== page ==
The easyGroup has now re-engineered the business of showing films and has removed the frills from going to the cinema
The world’s first no-frills cinema, easyCinema
, is all about going to the pictures for as little as 20p (25 dollar cents/30 euro cents) per movie.
After trying his hand at everything from a no-frills airline (easyJet) to affordable rental cars (easyCar), easyGroup founder Stelios Haji-Ioannou has now re-engineered the business of showing films and has removed the frills from going to the cinema.
Efficiency at easyCinema (the first one is a 10 screen multiplex with 200 seats in each screen, in Milton Keynes, United Kingdom) starts at the box office: it’s been removed. Seats are booked online or by phone (soon to be available on a premium rate line). The earlier you book, the less you pay.
From their own computers, customers print a barcode which they scan at the turnstiles to get into the theatre. There are computers in the cinema itself so that customers can book online while they are there.
Not only did they take away the box office, there’s no popcorn either. If moviegoers want to eat and drink at easyCinema, they have to bring their own (and clean up afterwards!), which is much cheaper than the prices charged by regular cinemas for food and drink.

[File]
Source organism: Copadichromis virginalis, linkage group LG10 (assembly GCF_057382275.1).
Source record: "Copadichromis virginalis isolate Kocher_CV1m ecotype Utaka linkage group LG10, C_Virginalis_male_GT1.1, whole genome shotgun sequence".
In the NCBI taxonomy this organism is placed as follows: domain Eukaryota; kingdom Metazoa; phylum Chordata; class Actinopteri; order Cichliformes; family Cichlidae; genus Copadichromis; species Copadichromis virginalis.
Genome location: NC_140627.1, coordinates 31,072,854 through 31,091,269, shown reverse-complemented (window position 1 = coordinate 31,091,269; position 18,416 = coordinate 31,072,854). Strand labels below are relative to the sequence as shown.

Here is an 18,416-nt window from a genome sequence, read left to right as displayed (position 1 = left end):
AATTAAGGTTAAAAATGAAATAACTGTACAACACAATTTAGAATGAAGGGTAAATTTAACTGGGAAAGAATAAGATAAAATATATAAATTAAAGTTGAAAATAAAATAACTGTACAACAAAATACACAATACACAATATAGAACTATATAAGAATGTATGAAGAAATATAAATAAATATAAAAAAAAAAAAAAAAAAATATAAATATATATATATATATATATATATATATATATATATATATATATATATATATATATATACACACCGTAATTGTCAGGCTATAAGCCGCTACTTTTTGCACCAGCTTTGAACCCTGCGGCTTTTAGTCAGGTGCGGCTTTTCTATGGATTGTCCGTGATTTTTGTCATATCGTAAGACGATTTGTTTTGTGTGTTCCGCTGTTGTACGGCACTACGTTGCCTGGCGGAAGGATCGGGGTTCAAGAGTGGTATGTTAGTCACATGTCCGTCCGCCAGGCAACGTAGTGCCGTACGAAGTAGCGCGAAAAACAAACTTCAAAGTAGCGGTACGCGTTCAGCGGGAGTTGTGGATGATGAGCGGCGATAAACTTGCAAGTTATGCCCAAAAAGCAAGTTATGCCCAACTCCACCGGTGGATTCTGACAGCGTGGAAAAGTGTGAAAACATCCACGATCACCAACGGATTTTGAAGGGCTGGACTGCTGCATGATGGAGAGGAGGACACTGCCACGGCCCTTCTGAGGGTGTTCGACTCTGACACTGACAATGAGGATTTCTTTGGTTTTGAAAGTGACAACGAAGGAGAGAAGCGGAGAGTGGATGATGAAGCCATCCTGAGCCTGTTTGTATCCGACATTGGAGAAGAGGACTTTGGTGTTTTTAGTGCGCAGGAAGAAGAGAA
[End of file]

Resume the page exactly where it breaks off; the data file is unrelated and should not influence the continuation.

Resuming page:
This high volume, low margin approach should boost bookings: on average, across the whole cinema industry and across all showings, occupancy of cinemas is currently only 20%.
Not surprisingly, easyCinema is experiencing resistance from the main film distributors, who control more than 90% of the market (20th Century Fox, Warner Brothers, Disney, Columbia Tristar, Universal/Paramount). Worried about losing their profitable ‘first week opening’ revenues, and all but one owned by a film studio, these distributors have refused to give easyCinema a film for its first run, in other words on the date that the film starts being shown for the first time to the public.
However, this hasn’t deterred customers. According to easyGroup, the Milton Keynes multiplex has already achieved a 56% occupancy in its first week of operation. Its break even target is 50% occupancy at an average ticket price of GBP 1.50-2 ($2.45-3.30). If sibling easyJet’s success is anything to go by, going to the movies may change for good.Even though not all of easyGroup’s ventures are massive winners, the group’s ongoing yield management and cost-reduction obsessed concepts have the potential to shake-up or even disrupt plenty of B2C categories and sectors. For more on this, see our EASY-ASIA
and MASS CLASS
If you’re in B2C, it would be a revealing exercise to take a good look at your business while pretending you’re Stelios Haji-Ioannou, mercilessly cutting costs and driving volume.And if selling popcorn and soda drinks is what you do for a living, Springwise would recommend opening a store next to any EasyCinema popping up in the near future 😉
2nd June 2003